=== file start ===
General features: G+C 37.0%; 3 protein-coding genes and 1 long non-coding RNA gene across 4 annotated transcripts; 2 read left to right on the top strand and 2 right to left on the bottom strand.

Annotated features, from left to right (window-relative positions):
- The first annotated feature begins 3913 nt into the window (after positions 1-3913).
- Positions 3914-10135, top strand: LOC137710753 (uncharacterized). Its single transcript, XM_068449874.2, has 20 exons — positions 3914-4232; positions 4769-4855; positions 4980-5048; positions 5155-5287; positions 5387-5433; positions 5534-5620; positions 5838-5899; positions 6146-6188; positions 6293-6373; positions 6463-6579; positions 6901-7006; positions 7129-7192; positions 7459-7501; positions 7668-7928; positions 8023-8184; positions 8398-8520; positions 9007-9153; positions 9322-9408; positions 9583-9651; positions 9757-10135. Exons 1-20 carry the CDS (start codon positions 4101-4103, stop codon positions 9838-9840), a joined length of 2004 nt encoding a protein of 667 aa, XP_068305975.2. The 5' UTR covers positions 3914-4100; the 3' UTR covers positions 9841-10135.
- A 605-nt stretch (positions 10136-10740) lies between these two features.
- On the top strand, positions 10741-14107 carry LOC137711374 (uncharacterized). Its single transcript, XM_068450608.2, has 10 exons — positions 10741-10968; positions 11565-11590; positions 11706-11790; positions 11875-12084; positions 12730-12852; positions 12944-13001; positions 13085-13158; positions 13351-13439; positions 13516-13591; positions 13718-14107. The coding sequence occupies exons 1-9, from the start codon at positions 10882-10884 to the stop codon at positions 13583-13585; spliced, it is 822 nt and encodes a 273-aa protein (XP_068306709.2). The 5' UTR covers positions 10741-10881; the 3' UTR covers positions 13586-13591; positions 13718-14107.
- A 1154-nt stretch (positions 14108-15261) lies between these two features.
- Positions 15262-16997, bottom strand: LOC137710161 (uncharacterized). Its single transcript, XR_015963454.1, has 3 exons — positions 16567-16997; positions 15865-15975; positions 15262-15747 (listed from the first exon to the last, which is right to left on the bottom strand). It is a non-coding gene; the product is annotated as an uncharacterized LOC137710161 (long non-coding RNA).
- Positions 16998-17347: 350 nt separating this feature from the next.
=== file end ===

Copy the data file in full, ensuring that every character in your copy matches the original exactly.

General features: G+C 37.0%; 3 protein-coding genes and 1 long non-coding RNA gene across 4 annotated transcripts; 2 read left to right on the top strand and 2 right to left on the bottom strand.

Annotated features, from left to right (window-relative positions):
- The first annotated feature begins 3913 nt into the window (after positions 1-3913).
- Positions 3914-10135, top strand: LOC137710753 (uncharacterized). Its single transcript, XM_068449874.2, has 20 exons — positions 3914-4232; positions 4769-4855; positions 4980-5048; positions 5155-5287; positions 5387-5433; positions 5534-5620; positions 5838-5899; positions 6146-6188; positions 6293-6373; positions 6463-6579; positions 6901-7006; positions 7129-7192; positions 7459-7501; positions 7668-7928; positions 8023-8184; positions 8398-8520; positions 9007-9153; positions 9322-9408; positions 9583-9651; positions 9757-10135. Exons 1-20 carry the CDS (start codon positions 4101-4103, stop codon positions 9838-9840), a joined length of 2004 nt encoding a protein of 667 aa, XP_068305975.2. The 5' UTR covers positions 3914-4100; the 3' UTR covers positions 9841-10135.
- A 605-nt stretch (positions 10136-10740) lies between these two features.
- On the top strand, positions 10741-14107 carry LOC137711374 (uncharacterized). Its single transcript, XM_068450608.2, has 10 exons — positions 10741-10968; positions 11565-11590; positions 11706-11790; positions 11875-12084; positions 12730-12852; positions 12944-13001; positions 13085-13158; positions 13351-13439; positions 13516-13591; positions 13718-14107. The coding sequence occupies exons 1-9, from the start codon at positions 10882-10884 to the stop codon at positions 13583-13585; spliced, it is 822 nt and encodes a 273-aa protein (XP_068306709.2). The 5' UTR covers positions 10741-10881; the 3' UTR covers positions 13586-13591; positions 13718-14107.
- A 1154-nt stretch (positions 14108-15261) lies between these two features.
- Positions 15262-16997, bottom strand: LOC137710161 (uncharacterized). Its single transcript, XR_015963454.1, has 3 exons — positions 16567-16997; positions 15865-15975; positions 15262-15747 (listed from the first exon to the last, which is right to left on the bottom strand). It is a non-coding gene; the product is annotated as an uncharacterized LOC137710161 (long non-coding RNA).
- Positions 16998-17347: 350 nt separating this feature from the next.